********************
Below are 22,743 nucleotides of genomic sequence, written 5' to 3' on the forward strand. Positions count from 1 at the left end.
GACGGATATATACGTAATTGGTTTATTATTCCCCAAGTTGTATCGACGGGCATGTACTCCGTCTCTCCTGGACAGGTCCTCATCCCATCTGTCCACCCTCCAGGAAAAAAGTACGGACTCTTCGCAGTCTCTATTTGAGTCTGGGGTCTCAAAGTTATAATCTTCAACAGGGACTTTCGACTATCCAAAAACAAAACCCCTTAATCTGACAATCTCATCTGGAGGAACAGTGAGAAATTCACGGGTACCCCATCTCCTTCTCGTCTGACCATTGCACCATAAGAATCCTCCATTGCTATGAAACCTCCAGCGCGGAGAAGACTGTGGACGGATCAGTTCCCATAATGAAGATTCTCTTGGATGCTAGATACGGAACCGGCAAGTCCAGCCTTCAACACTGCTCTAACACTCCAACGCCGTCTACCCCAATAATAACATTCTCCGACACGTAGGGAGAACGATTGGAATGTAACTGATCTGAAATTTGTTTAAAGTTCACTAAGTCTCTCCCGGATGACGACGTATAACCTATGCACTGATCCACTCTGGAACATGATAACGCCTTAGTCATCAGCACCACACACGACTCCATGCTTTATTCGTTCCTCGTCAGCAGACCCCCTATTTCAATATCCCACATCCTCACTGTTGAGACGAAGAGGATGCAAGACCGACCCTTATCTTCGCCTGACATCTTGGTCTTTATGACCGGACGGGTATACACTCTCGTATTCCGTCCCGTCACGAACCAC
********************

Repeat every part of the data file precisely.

Below are 22,743 nucleotides of genomic sequence, written 5' to 3' on the forward strand. Positions count from 1 at the left end.
GACGGATATATACGTAATTGGTTTATTATTCCCCAAGTTGTATCGACGGGCATGTACTCCGTCTCTCCTGGACAGGTCCTCATCCCATCTGTCCACCCTCCAGGAAAAAAGTACGGACTCTTCGCAGTCTCTATTTGAGTCTGGGGTCTCAAAGTTATAATCTTCAACAGGGACTTTCGACTATCCAAAAACAAAACCCCTTAATCTGACAATCTCATCTGGAGGAACAGTGAGAAATTCACGGGTACCCCATCTCCTTCTCGTCTGACCATTGCACCATAAGAATCCTCCATTGCTATGAAACCTCCAGCGCGGAGAAGACTGTGGACGGATCAGTTCCCATAATGAAGATTCTCTTGGATGCTAGATACGGAACCGGCAAGTCCAGCCTTCAACACTGCTCTAACACTCCAACGCCGTCTACCCCAATAATAACATTCTCCGACACGTAGGGAGAACGATTGGAATGTAACTGATCTGAAATTTGTTTAAAGTTCACTAAGTCTCTCCCGGATGACGACGTATAACCTATGCACTGATCCACTCTGGAACATGATAACGCCTTAGTCATCAGCACCACACACGACTCCATGCTTTATTCGTTCCTCGTCAGCAGACCCCCTATTTCAATATCCCACATCCTCACTGTTGAGACGAAGAGGATGCAAGACCGACCCTTATCTTCGCCTGACATCTTGGTCTTTATGACCGGACGGGTATACACTCTCGTATTCCGTCCCGTCACGAACCAC